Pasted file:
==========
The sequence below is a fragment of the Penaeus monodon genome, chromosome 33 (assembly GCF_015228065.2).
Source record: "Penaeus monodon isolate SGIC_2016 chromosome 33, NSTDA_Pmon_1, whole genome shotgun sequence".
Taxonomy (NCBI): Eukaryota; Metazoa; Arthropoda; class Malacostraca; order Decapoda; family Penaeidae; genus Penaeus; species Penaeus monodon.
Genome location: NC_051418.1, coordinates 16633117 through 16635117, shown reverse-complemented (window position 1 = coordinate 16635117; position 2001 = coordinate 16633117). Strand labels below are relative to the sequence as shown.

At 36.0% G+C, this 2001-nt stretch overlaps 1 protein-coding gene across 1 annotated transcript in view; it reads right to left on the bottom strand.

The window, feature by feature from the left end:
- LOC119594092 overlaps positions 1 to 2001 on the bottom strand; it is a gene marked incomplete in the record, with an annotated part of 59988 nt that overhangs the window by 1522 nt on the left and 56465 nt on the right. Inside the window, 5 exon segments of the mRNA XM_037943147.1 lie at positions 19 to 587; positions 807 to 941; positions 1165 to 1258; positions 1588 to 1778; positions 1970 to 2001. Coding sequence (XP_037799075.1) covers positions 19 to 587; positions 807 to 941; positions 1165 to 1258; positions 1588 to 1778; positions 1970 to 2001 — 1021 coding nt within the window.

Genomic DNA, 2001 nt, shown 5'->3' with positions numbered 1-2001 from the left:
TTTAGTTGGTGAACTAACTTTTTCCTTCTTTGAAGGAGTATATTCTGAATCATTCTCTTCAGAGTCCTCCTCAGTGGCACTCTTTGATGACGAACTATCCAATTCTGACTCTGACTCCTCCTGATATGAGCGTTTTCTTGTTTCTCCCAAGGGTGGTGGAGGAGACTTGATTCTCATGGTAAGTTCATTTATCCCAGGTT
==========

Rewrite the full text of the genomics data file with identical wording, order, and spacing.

The sequence below is a fragment of the Penaeus monodon genome, chromosome 33 (assembly GCF_015228065.2).
Source record: "Penaeus monodon isolate SGIC_2016 chromosome 33, NSTDA_Pmon_1, whole genome shotgun sequence".
Taxonomy (NCBI): Eukaryota; Metazoa; Arthropoda; class Malacostraca; order Decapoda; family Penaeidae; genus Penaeus; species Penaeus monodon.
Genome location: NC_051418.1, coordinates 16633117 through 16635117, shown reverse-complemented (window position 1 = coordinate 16635117; position 2001 = coordinate 16633117). Strand labels below are relative to the sequence as shown.

At 36.0% G+C, this 2001-nt stretch overlaps 1 protein-coding gene across 1 annotated transcript in view; it reads right to left on the bottom strand.

The window, feature by feature from the left end:
- LOC119594092 overlaps positions 1 to 2001 on the bottom strand; it is a gene marked incomplete in the record, with an annotated part of 59988 nt that overhangs the window by 1522 nt on the left and 56465 nt on the right. Inside the window, 5 exon segments of the mRNA XM_037943147.1 lie at positions 19 to 587; positions 807 to 941; positions 1165 to 1258; positions 1588 to 1778; positions 1970 to 2001. Coding sequence (XP_037799075.1) covers positions 19 to 587; positions 807 to 941; positions 1165 to 1258; positions 1588 to 1778; positions 1970 to 2001 — 1021 coding nt within the window.

Genomic DNA, 2001 nt, shown 5'->3' with positions numbered 1-2001 from the left:
TTTAGTTGGTGAACTAACTTTTTCCTTCTTTGAAGGAGTATATTCTGAATCATTCTCTTCAGAGTCCTCCTCAGTGGCACTCTTTGATGACGAACTATCCAATTCTGACTCTGACTCCTCCTGATATGAGCGTTTTCTTGTTTCTCCCAAGGGTGGTGGAGGAGACTTGATTCTCATGGTAAGTTCATTTATCCCAGGTT